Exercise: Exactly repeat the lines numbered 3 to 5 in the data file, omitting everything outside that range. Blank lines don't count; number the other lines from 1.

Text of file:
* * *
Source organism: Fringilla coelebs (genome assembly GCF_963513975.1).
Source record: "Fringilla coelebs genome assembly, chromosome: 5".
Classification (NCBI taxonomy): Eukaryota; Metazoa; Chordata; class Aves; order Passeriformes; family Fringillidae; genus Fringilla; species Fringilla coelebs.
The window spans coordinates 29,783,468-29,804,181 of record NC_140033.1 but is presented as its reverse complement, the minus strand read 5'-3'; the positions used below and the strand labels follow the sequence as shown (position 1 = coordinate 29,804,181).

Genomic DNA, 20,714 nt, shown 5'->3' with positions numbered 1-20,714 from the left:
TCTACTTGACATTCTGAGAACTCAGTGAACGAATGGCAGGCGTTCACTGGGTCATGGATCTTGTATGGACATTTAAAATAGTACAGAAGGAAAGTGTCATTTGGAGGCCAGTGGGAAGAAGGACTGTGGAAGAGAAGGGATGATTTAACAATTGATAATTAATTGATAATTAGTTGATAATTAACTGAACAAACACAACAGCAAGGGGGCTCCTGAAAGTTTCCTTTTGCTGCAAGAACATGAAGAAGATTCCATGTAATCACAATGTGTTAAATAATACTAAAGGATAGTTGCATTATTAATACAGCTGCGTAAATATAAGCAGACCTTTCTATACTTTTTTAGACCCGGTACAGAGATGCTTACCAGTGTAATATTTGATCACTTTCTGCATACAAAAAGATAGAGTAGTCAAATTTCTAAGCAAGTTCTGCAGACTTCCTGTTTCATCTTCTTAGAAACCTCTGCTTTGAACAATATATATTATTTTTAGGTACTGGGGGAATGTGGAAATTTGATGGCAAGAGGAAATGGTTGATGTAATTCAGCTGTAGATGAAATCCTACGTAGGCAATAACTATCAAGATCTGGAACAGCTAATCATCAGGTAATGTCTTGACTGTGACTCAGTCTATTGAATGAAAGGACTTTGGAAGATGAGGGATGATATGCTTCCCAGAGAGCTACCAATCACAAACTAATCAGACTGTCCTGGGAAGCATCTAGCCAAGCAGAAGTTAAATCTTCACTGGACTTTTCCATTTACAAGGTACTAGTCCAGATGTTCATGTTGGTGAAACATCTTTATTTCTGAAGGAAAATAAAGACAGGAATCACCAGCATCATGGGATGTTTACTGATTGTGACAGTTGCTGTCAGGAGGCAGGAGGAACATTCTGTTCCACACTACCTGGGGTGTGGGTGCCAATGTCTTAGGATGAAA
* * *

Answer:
Classification (NCBI taxonomy): Eukaryota; Metazoa; Chordata; class Aves; order Passeriformes; family Fringillidae; genus Fringilla; species Fringilla coelebs.
The window spans coordinates 29,783,468-29,804,181 of record NC_140033.1 but is presented as its reverse complement, the minus strand read 5'-3'; the positions used below and the strand labels follow the sequence as shown (position 1 = coordinate 29,804,181).

Genomic DNA, 20,714 nt, shown 5'->3' with positions numbered 1-20,714 from the left: